The Attorney General’s investigation also revealed that, from 2009 to 2013, Nephrologica posted solicitations on various Internet sites seeking living kidney donors, promising that the company would cover all travel expenses and up to $10,000 in “missed work earnings.” Offers of compensation for an organ violate the law. Individuals from around the country and the world responded to these ads. In one instance, an individual from India wrote by email that he was willing to donate his kidney for his “financial problems.” Nephrologica’s response was to ask for his blood type, suggesting that Goldstein intended to purchase his organ.
As a result of the Attorney General’s investigation, Nephrologica agreed to cease doing business immediately in New York State and nationally. The settlement bars Goldstein from conducting or operating any business in New York that provides direct services, including assistance in locating kidney donors, to persons with health conditions for six years. Nephrologica has refunded the $6,000 payment to the complainant and has agreed to provide refunds to all others. Consumers with questions or who believe they were a victim of this fraud may call the Attorney General’s Health Care Bureau Helpline at 1-800-428-9071. Under the settlement, Goldstein will also remit $5,000 to defray the costs of the Attorney General’s investigation.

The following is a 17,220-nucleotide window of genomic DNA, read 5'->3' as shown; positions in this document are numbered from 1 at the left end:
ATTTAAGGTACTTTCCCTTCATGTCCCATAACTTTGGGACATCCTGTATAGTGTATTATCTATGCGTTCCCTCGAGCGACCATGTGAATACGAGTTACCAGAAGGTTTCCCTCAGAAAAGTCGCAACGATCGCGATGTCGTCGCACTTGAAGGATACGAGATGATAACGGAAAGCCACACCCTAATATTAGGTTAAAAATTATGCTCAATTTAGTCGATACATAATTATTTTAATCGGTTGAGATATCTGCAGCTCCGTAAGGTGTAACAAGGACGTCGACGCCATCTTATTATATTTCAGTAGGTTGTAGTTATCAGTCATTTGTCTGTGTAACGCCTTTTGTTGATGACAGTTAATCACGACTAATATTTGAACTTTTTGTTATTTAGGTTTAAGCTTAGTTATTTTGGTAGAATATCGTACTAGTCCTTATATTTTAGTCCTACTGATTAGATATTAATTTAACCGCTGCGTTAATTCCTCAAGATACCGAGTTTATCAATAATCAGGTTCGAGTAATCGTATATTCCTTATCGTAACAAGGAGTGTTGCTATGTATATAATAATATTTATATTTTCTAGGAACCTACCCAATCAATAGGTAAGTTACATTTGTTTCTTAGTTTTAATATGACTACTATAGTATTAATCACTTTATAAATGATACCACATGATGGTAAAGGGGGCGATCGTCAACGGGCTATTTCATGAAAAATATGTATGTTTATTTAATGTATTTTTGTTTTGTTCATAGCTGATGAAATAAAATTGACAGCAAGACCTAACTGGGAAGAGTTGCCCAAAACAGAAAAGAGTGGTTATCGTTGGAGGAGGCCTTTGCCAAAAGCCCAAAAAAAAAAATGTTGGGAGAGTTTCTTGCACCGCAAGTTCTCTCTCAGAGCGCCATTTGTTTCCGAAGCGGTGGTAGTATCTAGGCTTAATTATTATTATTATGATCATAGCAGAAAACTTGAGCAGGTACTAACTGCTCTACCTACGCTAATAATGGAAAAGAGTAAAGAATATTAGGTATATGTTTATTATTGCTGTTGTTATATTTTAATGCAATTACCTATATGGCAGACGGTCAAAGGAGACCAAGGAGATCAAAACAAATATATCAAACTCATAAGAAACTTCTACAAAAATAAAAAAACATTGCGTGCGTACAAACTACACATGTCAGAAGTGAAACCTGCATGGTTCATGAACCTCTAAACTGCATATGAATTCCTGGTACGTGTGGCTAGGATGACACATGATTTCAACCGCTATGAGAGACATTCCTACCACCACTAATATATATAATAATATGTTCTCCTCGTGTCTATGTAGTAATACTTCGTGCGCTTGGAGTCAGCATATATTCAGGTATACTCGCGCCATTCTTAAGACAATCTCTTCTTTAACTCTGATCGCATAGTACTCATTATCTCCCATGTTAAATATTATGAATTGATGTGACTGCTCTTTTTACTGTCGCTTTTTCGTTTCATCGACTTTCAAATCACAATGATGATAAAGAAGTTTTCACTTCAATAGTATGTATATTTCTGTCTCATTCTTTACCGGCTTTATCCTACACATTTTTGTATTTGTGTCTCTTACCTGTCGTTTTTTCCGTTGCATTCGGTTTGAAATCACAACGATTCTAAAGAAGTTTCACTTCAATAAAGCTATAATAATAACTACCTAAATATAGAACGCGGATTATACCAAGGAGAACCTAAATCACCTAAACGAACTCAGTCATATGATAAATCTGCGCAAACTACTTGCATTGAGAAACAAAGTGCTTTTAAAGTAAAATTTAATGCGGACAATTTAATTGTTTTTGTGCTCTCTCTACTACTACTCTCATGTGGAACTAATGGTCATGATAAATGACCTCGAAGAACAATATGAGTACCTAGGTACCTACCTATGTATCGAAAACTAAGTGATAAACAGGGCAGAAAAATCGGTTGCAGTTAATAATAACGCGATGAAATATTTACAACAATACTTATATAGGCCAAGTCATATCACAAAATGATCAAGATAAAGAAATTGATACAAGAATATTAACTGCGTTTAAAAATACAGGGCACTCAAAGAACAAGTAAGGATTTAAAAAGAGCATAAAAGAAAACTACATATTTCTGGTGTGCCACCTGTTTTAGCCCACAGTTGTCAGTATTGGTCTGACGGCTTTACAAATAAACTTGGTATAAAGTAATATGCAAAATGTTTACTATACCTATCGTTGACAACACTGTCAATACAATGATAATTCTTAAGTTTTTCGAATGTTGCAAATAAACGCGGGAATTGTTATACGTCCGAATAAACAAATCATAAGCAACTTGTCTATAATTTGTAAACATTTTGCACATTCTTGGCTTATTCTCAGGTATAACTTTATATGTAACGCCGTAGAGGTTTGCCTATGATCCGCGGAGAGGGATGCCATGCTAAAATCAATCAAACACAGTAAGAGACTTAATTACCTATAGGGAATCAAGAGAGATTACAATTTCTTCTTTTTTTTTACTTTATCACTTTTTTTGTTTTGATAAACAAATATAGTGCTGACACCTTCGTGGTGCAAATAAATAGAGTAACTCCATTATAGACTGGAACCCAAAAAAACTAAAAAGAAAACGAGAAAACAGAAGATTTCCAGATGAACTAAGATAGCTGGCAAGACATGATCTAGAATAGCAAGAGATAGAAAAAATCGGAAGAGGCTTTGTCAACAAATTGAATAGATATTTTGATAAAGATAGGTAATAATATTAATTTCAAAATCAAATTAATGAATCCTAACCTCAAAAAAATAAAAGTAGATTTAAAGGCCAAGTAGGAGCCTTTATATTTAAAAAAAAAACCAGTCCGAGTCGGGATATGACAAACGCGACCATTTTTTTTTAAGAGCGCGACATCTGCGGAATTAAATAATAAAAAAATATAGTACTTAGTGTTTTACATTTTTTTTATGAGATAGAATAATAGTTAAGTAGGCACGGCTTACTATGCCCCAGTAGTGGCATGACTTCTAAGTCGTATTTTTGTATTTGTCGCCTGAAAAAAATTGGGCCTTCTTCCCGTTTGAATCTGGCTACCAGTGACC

The investigation was conducted by Assistant Attorney General Michael D. Reisman, with the assistance of Health Care Advocate Peter Panych and Investigator Bradford Farrell, under the supervision of Health Care Bureau Chief Lisa Landau, Executive Deputy Attorney General for Social Justice Alvin Bragg and First Deputy for Affirmative Litigation Janet Sabel.